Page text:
Washington: President Barack Obama plans to substantially increase the deployment of heavy weapons, armored vehicles and other equipment to NATO countries in Central and Eastern Europe, a move that administration officials said was aimed at deterring Russian from further aggression in the region.
The White House plans on paying for the additional weapons and equipment with a budget request of more than $3.4 billion for military spending in Europe in 2017, several officials said Monday, more than quadrupling the current budget of $789 million. The weapons and equipment will be used by US and NATO forces, ensuring that the alliance can maintain a full armored combat brigade in the region at all times.
Though Russia’s military activity has quieted in eastern Ukraine in recent months, Moscow continues to maintain a presence there, working with pro-Russian local forces. Administration officials said the additional NATO forces were calculated to send a signal to President Vladimir V Putin that the West remained deeply suspicious of his motives in the region.
“This is not a response to something that happened last Tuesday,” a senior administration official said. “This is a longer-term response to a changed security environment in Europe. This reflects a new situation, where Russia has become a more difficult actor.”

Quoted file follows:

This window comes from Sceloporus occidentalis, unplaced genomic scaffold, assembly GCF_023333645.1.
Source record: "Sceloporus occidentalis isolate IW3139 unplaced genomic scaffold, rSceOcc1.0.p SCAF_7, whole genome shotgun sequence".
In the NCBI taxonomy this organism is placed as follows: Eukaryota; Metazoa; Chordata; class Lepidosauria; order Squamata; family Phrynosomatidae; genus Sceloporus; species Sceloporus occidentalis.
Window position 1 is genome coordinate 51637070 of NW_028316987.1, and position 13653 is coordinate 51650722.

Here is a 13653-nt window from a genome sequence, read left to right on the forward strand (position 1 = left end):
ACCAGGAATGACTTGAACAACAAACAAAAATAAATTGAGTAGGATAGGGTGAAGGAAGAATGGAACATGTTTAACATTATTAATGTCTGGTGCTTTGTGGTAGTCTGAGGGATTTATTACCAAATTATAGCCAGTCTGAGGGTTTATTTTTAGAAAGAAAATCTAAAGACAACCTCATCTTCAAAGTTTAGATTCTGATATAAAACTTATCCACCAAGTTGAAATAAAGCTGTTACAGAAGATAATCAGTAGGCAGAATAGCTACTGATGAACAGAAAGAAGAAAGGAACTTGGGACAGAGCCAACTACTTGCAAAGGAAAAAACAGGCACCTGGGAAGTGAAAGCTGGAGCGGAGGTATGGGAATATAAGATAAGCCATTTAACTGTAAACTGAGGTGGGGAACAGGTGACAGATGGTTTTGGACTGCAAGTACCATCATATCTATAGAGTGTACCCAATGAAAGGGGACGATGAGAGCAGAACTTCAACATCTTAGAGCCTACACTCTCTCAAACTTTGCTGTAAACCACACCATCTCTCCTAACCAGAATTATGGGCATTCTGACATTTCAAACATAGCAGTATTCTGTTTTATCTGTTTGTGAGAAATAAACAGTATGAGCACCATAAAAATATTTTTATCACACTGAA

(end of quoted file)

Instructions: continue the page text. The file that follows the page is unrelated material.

It is not clear how Russia will react to the fortified military presence along NATO’s eastern border. Since the signing of a cease-fire agreement last year, Putin’s government has tried to ease tensions with the West. While the increase in funding for Europe is significant, the administration is proposing that the money come out of a separate war-funding account that is meant to pay for operations in the conflicts in Iraq and Syria, as well as the continued US military presence in Afghanistan. That means it is a one-time request, not necessarily a continuing commitment, built in to budget requests beyond 2017, officials said.
“It’s a way to get around the budget caps” imposed on the Pentagon, said Todd Harrison, director of defense budget analysis at the Center for Strategic and International Studies in Washington.
But, Harrison added, the budget workaround may not succeed in reassuring fretful Eastern European allies because it leaves the decision on what do about future military spending in Europe for the next administration. “If you want to be reassuring to our allies in Europe,” he said, “you’ve got to show you’ve got a future plan.”